During the annual Pipestone County Fair, a number of individuals were recognized for their work in the ag community. The DJ and Amy Folkerts family was named Pipestone County Farm Family of the Year, the Philip and Laurel Berg family was inducted into the 4-H Hall of Fame, Tyenna Muller won the Champion Premier Showman award and Emily Nelson won the Reserve Champion Premier Showmanship award.

No sale for the former Carnegie Library
After months of taking steps toward selling the former Carnegie Library, the Pipestone City Council did not act on a resolution that would have ordered advertising for bids for the property. After reviewing yet more guidance from the Minnesota Management and Budget (MMB) office, the council took no action to present a motion to proceed with the sale. The MMB guidance required that their office would have to sign off on any sale of the property. Without a motion to proceed, the project was dropped from discussion and no further plans or actions were taken.

State auditor’s office finds issue with procedures in Jasper
The City of Jasper was advised by the Office of the State Auditor (OSA) to separate its operations from those of the Jasper Development Corporation (JDC). According to a letter from an investigator with the OSA the auditor’s office received concerns about payments by the city of Jasper to the JDC, which is a nonprofit corporation. “Based upon its review the OSA found that the city did not follow Minnesota Law when it (1) paid the legal fees of the nonprofit corporation, (2) allowed the nonprofit corporation to use the city’s address for its business filings and mailing address, and (3) paid $30,000 to the nonprofit corporation without receiving anything in return,” according to the letter. As a result of the auditor’s review and communications, a number of Jasper officials were required to separate themselves not just from the JDC, but from other non-profit groups or other organizations which have historically worked closely with city resources.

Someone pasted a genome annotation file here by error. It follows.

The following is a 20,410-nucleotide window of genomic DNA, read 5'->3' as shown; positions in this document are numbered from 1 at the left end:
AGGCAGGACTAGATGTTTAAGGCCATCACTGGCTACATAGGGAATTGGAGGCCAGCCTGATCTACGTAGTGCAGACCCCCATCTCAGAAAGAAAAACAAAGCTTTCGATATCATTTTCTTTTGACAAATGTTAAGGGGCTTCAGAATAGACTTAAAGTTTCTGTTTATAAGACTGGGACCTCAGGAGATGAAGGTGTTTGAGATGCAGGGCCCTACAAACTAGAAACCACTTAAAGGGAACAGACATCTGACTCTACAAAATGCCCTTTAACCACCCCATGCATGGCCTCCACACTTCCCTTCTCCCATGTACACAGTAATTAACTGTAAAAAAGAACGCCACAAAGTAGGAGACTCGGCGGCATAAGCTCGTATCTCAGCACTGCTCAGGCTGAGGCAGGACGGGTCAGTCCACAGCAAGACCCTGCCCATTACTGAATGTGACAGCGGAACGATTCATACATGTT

Planning Commission takes a look into city nuisances
The Pipestone Planning Commission discussed the potential creation of an animal control officer position, limiting noise during night-time hours and limiting the use of commercial dumpsters. Pipestone Building and Zoning Official Doug Fortune said the topics were based on complaints that he had heard from Pipestone residents. The most hotly discussed topic would prove to be that of feral cats and how best to address what some community members expressed as a big problem. No action was taken in August other than to do some further investigation into the issue.

Primary election sets stage for November contests
The 2022 primary election resulted in what would be a change to come in Pipestone leadership. In the race for mayor of Pipestone, Dan Delaney and Verdeen Colbeck received the most votes for the mayor’s seat, advancing them to the November general election. Delaney led the vote tally with 205, Colbeck came in at 103 and incumbent Mayor Myron Koets tallied 97.

In the other local primary contest, voters in Pipestone County Commissioner District 2 sent Doug Nagel and Kim Drew on to the November election. Nagel garnered 186 votes, Drew 115 and Thomas Haag 63.

Pipestone explores new development
The Pipestone City Council voted to proceed with platting work city-owned land east of where 11th Street NE ends, near where the Caring Hands Dental Clinic is located. The city has considered zoning the land light industrial and making lots available for sale.

Top stories – Sept. 2022

A total of 126 kids participated in the fifth annual fishing derby at Hiawatha Pageant Park in Pipestone on Wednesday evening, Sept. 7. The event was hosted by the Pipestone Area Chamber of Commerce and Pipestone Kiwanis Club and included a free meal, trophies and prizes.

Hartquist buys north lot of former Central School property
Jeff Hartquist was the winning bidder on the north lot of the former Central School property during a tax-forfeiture auction held Aug. 24 in the Commissioner Room at the Pipestone County Courthouse. Hartquist was the lone bidder on the property, located at 400 Second Ave. SW in Pipestone, and obtained it for the basic sale price of $28,000 that was set by the Pipestone County Commissioners, plus fees. Hartquist said after the auction that he’s considering building a new structure for Hartquist Funeral Home & Cremation Services at the site.